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Gastroscopy or Colonoscopy: Which Procedure is Right for You?

Gastroscopy or Colonoscopy: Which Procedure is Right for You? | UPMC Ireland

What is the difference between a gastroscopy and a colonoscopy?

Gastroscopy and colonoscopy are essential endoscopic procedures designed to investigate and diagnose issues within the digestive system. They involve the use of a slender, flexible tube equipped with a camera that enables a visual inspection of internal organs, aiding in symptom investigation and diagnosis.

Distinguishing between the two examinations lies in their respective scopes and areas of examination. Gastroscopy explores the upper gastrointestinal tract, encompassing the oesophagus, stomach, and the initial segment of the small intestine. A colonoscopy focuses on the lower gastrointestinal tract, specifically the rectum and the entirety of the large intestine.

Understanding the specific situations in which each procedure is required is crucial.

What are the Reasons for Gastroscopy?

  • Diagnosis of swallowing difficulties (dysphagia), investigating potential causes such as strictures or inflammation.
  • Identification of stomach ulcers, which may present with symptoms like abdominal pain, nausea, or gastrointestinal bleeding.
  • Screening for cancers affecting the upper GI tract, including oesophageal cancer and stomach cancer.
  • Assessment and management of conditions like acid reflux (gastroesophageal reflux disease or GERD), characterised by heartburn and regurgitation.
  • Treatment and monitoring of Barrett's oesophagus, a condition where the lining of the oesophagus undergoes changes, which may lead to oesophageal cancer.

What Happens During a Gastroscopy?

A thin tube with a camera is inserted through your mouth into your stomach. Sedation can alleviate this. Air may be pumped into your stomach, causing bloating and burping. Cell samples might be taken. You will not feel this.

After the procedure, you'll be moved to a recovery room and can usually go home once you feel well enough, typically within a few hours. You will need to arrange for someone to accompany you home. You should avoid alcohol, driving, machinery operation, and signing important documents for 24 hours. Following the procedure, some stomach and throat discomfort are normal; these should subside within hours.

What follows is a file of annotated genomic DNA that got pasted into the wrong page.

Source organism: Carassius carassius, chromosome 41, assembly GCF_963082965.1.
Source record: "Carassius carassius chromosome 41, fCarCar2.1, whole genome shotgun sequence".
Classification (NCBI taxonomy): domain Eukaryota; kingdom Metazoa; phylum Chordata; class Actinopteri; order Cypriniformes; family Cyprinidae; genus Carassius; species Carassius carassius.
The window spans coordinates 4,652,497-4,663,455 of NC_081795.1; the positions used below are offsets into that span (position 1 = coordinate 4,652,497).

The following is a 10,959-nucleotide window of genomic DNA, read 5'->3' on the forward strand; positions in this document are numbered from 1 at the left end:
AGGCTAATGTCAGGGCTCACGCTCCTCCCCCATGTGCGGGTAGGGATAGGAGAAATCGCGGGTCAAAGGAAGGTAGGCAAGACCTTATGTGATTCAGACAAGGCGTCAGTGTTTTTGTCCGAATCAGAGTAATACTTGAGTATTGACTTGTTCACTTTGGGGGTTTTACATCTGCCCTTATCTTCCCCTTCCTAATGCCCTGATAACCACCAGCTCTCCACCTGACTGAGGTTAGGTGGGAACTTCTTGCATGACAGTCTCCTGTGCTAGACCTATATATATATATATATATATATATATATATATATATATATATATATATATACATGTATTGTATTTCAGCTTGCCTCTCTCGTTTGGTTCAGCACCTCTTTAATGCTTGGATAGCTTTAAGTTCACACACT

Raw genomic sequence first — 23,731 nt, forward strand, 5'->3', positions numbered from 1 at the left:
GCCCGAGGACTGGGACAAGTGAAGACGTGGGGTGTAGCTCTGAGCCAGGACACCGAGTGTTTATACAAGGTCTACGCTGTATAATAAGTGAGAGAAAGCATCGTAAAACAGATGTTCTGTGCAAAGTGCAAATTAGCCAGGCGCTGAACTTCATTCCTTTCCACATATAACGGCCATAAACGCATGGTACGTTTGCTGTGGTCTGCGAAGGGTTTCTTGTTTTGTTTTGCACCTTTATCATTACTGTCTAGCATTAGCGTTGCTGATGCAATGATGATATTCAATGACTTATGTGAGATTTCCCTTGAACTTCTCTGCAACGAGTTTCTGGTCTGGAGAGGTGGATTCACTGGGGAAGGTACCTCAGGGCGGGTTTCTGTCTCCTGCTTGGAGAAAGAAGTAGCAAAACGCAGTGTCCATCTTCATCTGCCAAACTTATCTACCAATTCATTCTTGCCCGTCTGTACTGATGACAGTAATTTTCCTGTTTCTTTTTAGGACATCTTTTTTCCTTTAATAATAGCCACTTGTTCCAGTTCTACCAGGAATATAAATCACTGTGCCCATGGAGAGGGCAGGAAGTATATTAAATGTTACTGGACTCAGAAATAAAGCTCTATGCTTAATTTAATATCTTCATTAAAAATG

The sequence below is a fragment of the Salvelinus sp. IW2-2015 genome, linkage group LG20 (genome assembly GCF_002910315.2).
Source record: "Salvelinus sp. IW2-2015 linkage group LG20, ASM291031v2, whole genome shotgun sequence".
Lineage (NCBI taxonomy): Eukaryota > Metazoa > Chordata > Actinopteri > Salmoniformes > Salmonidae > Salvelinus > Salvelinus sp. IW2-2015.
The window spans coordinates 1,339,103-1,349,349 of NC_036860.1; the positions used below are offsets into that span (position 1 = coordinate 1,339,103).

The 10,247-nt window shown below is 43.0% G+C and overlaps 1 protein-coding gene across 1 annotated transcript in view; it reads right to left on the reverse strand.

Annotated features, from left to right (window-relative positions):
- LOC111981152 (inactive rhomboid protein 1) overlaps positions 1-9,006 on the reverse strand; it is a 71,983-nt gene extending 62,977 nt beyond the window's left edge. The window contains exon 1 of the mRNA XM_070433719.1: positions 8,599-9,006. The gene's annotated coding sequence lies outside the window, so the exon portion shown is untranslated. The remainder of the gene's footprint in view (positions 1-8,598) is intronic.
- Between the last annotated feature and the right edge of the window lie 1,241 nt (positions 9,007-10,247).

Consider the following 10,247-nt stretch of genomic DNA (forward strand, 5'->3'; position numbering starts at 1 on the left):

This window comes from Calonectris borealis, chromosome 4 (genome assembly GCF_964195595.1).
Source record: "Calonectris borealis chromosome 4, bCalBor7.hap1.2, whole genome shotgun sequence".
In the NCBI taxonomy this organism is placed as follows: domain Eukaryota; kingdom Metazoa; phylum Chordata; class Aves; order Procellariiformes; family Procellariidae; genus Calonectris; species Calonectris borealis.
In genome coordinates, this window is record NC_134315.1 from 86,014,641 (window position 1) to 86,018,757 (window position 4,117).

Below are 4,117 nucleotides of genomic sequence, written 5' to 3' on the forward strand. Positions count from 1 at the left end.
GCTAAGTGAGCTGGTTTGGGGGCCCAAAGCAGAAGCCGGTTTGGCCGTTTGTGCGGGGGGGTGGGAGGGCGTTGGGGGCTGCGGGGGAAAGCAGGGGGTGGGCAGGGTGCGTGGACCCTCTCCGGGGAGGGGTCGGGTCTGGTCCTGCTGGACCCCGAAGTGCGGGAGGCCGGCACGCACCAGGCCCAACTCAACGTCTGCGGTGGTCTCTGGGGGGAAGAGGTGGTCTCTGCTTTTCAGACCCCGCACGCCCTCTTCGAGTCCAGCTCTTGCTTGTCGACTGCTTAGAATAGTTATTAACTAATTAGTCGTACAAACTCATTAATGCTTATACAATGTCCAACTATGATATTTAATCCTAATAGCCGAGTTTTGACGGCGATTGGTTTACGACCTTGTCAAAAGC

The procedure typically lasts between 15 to 45 minutes, although your total time at the hospital, from arrival to departure, may extend to around 4 hours.

What Are the Reasons for Colonoscopy:

  • Presence of blood in stool which could indicate various gastrointestinal issues such as hemorrhoids, inflammatory bowel disease, or colorectal cancer.
  • Alterations in bowel habits, including persistent diarrhoea, constipation, or changes in stool consistency, warranting investigation for underlying conditions.
  • Diagnosis and monitoring of inflammatory bowel diseases (IBD) such as Crohn's disease and ulcerative colitis, characterised by chronic inflammation of the digestive tract.
  • Detection and removal of polyps, abnormal growths within the colon that may develop into cancer over time.
  • Screening for colorectal cancer, particularly in individuals at increased risk due to factors such as age, family history, or personal medical history.

What Happens During a Colonoscopy?

The colonoscopy procedure involves a colonoscope, which is a slender, flexible tube with a lighted camera at its tip. Your gastroenterologist will insert the colonoscope into your anus and carefully navigate it along your colon until it meets your small intestine. As the colonoscope advances, it gently inflates your colon with air. The camera relays video images of your colon's interior to a monitor, allowing your provider to examine it for any abnormalities.

A typical colonoscopy takes approximately 30 minutes to complete, with 15 minutes for advancing the colonoscope and another 15 minutes for its withdrawal, allowing the consultant to examine the large intestine twice. If any abnormalities like polyps are detected, additional time, approximately 15 minutes, may be required for their removal or treatment.

The decision about which test is most appropriate for you should be made in consultation with your GP and gastroenterologist. Talk to your doctors to determine what test you need based on your symptoms, medical history, and risk factors.

Learn more about Gastroenterology and Digestive Services at UPMC.